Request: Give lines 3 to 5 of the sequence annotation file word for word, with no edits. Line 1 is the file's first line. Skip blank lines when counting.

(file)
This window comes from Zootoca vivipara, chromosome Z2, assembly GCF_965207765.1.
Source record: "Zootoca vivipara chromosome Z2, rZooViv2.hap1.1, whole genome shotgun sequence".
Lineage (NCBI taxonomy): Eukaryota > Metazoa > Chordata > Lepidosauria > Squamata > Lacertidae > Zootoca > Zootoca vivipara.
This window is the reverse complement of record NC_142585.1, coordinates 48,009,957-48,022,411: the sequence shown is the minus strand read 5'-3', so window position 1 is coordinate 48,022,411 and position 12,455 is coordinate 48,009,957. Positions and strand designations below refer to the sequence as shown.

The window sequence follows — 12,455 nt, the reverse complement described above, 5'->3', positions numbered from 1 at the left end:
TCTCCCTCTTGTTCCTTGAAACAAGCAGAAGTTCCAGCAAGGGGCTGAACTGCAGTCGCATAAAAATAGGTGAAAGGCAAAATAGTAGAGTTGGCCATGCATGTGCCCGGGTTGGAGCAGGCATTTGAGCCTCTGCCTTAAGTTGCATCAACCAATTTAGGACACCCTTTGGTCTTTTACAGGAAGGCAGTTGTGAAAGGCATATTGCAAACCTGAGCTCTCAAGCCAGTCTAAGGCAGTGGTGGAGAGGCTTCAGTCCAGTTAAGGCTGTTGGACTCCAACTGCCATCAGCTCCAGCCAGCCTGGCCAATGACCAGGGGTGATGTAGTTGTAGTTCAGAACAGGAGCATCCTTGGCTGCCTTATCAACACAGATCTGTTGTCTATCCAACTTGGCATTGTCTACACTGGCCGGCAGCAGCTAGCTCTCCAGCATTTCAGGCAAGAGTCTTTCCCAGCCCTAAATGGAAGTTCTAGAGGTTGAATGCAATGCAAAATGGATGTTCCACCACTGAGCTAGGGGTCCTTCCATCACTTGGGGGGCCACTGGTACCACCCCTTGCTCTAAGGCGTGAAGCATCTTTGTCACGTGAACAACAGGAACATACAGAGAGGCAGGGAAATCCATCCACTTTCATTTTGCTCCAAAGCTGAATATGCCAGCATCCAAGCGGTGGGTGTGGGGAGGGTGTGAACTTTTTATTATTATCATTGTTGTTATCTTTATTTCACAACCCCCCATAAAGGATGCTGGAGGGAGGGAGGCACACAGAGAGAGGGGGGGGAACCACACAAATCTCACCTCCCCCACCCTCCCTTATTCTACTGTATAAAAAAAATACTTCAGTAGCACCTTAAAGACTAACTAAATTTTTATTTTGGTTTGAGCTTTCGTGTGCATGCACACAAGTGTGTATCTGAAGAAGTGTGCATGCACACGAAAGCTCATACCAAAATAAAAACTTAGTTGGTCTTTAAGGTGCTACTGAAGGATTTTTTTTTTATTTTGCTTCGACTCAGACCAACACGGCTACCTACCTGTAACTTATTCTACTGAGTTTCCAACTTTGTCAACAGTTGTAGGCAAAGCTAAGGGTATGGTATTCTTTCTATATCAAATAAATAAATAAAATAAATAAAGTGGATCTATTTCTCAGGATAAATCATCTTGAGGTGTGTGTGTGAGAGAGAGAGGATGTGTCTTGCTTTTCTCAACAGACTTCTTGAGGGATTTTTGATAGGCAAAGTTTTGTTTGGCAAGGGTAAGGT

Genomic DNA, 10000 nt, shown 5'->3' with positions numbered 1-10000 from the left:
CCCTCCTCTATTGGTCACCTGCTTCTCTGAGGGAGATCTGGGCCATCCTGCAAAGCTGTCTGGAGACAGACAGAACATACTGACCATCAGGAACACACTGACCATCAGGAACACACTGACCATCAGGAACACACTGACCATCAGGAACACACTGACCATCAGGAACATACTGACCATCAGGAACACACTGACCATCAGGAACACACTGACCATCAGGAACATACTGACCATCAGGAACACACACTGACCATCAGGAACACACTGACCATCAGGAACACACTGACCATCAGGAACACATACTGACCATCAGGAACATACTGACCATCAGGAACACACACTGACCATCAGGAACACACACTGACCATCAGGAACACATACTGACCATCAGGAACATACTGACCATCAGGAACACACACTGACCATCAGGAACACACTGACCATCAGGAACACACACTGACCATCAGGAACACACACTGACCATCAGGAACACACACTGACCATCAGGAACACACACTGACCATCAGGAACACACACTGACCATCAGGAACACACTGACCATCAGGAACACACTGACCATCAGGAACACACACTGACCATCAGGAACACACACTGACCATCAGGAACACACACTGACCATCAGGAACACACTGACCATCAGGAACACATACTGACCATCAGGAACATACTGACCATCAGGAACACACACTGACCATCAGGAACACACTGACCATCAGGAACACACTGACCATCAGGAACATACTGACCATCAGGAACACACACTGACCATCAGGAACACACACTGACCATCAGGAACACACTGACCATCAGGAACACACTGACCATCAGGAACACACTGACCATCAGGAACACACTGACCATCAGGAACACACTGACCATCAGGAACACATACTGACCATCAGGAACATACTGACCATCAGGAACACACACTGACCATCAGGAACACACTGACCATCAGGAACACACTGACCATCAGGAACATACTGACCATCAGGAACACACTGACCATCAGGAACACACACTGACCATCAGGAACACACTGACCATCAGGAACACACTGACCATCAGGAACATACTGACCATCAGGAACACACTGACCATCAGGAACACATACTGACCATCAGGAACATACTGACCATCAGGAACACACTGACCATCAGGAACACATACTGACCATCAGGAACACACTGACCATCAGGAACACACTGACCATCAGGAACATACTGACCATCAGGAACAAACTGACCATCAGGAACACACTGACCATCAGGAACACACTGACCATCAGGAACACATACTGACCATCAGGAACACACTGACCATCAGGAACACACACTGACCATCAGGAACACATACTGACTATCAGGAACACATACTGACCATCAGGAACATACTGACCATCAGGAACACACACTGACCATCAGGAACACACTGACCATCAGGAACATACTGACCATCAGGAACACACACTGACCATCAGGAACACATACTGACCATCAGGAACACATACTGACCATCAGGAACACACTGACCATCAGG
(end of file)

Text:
Lineage (NCBI taxonomy): Eukaryota > Metazoa > Chordata > Lepidosauria > Squamata > Lacertidae > Zootoca > Zootoca vivipara.
This window is the reverse complement of record NC_142585.1, coordinates 48,009,957-48,022,411: the sequence shown is the minus strand read 5'-3', so window position 1 is coordinate 48,022,411 and position 12,455 is coordinate 48,009,957. Positions and strand designations below refer to the sequence as shown.

The window sequence follows — 12,455 nt, the reverse complement described above, 5'->3', positions numbered from 1 at the left end: